I like the movie a lot....Good science fiction will never be a mass audience pleaser, because science fiction is not made for the mass audience, it's made for a small proportion of people who are highly intelligent, read a lot, and have a sense of wonder in their brains and imagination....How do you do something that's going to appeal to enough people, that's going to make the crossover from the science fiction audience, which will have no trouble with this stuff, to the rest of the people? A crossover film....'The Star Trek audience is out there, and these are the people you're writing the show for, and you don't worry about the crossover at that point..."

...(they didn't then, it still made a fortune, and they crossed over bigtime with number IV and made a whopping fortune), and more of what were hopes and dreams then is so neat to read now because of what we know now. Indeed, in light of fullfillments unknown at the time, reading all this today is all the more refreshing and moving.

I cannot praise enough the entries of Mr. Foster. He shamed the critics ("I think some of the reviews are hysterical.") by putting everything in its proper perspective and context with impeccable eloquence. Same goes for the citations of one of my favorite all-time baseball essayists/authors, Roger Angell (Ted Williams's last at bat, anyone?), who himself crossed over and evoked fairness and class, something that was missing in particular from the poison pens of New York critics who were lying in wait to expose their ignorance on all things Trekkian. In that regard, Time's esteemed Mr. Schickel was an island unto himself.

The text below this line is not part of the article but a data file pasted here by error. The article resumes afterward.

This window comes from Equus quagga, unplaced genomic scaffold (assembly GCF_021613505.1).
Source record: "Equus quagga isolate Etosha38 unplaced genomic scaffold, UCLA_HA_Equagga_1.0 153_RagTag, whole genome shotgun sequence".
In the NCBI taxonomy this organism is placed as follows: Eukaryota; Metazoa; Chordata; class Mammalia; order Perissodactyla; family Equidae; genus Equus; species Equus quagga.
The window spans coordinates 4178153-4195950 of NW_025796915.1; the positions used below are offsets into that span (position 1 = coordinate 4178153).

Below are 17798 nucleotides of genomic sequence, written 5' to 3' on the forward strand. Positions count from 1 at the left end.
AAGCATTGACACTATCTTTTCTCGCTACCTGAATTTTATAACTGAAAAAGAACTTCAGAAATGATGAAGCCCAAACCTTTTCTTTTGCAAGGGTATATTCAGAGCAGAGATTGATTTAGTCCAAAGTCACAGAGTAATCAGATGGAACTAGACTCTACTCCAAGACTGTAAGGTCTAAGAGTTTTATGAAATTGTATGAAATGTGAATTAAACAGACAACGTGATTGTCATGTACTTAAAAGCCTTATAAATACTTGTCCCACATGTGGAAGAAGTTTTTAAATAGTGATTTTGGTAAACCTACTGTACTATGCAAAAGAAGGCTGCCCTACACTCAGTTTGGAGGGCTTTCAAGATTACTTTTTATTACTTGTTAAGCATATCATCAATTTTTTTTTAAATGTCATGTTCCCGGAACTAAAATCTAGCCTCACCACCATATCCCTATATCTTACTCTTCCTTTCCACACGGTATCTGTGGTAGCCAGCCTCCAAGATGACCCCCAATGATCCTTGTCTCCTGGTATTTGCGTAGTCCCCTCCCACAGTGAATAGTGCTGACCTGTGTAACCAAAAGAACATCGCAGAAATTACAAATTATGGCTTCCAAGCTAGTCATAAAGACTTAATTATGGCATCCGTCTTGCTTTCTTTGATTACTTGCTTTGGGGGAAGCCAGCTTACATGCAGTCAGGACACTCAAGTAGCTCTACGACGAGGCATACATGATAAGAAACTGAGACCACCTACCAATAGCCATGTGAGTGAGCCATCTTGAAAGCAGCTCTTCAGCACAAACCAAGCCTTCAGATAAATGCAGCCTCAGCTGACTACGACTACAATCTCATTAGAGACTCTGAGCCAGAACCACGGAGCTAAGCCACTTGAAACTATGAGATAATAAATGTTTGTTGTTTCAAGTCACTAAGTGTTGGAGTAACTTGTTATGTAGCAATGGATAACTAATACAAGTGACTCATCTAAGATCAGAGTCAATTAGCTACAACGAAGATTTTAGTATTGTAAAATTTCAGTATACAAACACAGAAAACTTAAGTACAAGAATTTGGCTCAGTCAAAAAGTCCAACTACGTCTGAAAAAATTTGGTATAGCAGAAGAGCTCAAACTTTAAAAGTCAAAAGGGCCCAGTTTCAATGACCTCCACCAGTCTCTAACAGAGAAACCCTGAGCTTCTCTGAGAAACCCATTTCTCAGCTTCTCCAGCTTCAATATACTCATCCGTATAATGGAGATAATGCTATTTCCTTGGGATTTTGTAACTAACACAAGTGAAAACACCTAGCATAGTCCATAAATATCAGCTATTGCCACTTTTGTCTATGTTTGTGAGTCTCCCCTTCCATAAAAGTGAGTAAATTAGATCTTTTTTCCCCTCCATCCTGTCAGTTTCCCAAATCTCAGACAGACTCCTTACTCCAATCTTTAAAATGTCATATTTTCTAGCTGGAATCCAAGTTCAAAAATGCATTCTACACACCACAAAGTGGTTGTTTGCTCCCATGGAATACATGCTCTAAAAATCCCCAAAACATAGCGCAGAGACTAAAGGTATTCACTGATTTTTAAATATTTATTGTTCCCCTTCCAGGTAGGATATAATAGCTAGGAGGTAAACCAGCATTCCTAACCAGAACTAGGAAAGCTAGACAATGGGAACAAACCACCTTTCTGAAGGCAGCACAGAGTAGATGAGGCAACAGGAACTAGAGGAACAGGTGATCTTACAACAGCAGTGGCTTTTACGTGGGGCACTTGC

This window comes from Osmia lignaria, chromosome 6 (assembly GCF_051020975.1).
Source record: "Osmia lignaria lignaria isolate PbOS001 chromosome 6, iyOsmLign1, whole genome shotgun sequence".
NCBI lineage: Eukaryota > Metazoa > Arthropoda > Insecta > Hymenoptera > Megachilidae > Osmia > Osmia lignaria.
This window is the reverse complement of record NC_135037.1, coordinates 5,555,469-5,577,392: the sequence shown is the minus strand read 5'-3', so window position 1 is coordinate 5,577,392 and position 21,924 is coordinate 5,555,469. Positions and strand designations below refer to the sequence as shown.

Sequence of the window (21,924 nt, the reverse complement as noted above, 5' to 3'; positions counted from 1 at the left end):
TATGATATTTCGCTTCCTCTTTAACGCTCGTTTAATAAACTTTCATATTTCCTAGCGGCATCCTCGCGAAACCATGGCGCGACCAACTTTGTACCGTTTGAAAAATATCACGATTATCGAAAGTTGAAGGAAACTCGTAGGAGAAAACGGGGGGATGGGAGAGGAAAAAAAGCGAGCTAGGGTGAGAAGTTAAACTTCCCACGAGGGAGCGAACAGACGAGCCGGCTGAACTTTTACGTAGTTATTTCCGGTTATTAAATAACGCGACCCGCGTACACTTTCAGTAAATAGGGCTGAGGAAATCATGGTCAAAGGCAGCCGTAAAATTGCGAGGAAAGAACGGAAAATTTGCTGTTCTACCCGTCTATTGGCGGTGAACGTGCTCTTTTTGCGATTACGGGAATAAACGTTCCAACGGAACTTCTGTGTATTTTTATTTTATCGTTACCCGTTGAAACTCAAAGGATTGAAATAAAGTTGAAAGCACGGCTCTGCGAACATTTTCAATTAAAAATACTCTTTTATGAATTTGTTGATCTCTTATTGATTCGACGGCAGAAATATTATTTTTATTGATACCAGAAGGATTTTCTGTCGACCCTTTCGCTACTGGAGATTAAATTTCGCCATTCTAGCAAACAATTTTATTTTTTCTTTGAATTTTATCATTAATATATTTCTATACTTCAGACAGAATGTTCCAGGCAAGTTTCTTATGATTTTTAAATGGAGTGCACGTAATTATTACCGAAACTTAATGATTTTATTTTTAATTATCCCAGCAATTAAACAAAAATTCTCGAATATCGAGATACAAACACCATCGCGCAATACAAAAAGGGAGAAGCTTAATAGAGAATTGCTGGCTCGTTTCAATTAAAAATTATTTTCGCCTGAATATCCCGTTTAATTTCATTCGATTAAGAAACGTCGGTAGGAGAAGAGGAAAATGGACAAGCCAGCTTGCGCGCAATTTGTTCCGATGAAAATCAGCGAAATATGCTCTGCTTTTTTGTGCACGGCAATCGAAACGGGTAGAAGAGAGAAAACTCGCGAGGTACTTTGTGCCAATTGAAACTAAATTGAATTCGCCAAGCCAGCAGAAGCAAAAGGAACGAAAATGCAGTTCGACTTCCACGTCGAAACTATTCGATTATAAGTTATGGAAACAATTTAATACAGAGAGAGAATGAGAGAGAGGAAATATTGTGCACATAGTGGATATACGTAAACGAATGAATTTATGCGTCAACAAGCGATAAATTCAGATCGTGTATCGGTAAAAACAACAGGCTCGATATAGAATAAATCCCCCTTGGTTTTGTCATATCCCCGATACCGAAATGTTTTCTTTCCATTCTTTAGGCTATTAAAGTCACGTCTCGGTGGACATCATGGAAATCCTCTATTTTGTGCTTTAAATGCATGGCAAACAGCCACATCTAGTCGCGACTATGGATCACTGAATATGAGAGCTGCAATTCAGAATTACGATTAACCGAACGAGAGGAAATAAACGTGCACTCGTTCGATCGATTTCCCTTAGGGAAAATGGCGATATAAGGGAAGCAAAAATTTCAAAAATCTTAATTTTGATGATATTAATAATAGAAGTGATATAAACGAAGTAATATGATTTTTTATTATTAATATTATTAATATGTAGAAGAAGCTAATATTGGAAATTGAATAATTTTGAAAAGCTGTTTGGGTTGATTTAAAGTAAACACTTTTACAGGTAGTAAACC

This EPILOGUE was gripping, condescension of professional naysayers notwithstanding.

From AFTERWORD (2014)--


"I wish you and I could talk, right now, to see what you thought of this extraordinary work."

HA! Guess we have been and shall always be on the same page. Pure happenstance. Again. Never gets old. smile

 Posted:   Mar 20, 2015 - 8:35 AM   
 By:   Howard L   (Member)

Forty years ago found me at Illinois Institute of Technology in Chicago as a visitor. A h.s. chum was a sophomore there. On an early Saturday evening we were heading out to dinner via a shortcut through the student center. "Is this a meeting or something," I whispered, since a tremendous number of students were clustered around what turned out to be a TV set, sitting in rapt silence. "No, this is when Star Trek comes on. It's like this every week."

I got a real kick out of seeing these future rocket scientists and engineers begin their Saturday night watching a Star Trek rerun.

There's an old proverb that goes, according to one translation, "What a shame—yes, how stupid!—to decide before knowing the facts!" It wasn't a roomful of Sheldons that night--OK there were a few in his frat--but that's what so many folks have seen ever since TOS went off the air and the passion really came out. Geeks and the other extreme, costumed crazies right out of the Free Speech Movement at Berkeley or something. Ugh. Critics both professional and amateur who shut their eyes to the science in the fiction and who don't distinguish fantasy from science fiction are so annoying. To this day I still feel compelled to take 'em all on, one at a time, grrrrrrrrrrrrr.


The scope of the book and the way it's arranged is impressive. There is something for everyone be they Trekkians or Goldsmithians or movie technicians; lovers of movies and moviemakers; readers of science fiction or watchers of science fiction films; or both, any and all. And ST:TMP is an impressive piece of science fiction, especially the Director's Edition. The latter has restored things the absence of which in the theatrical presentation vexed writers, actors, and techno personnel alike.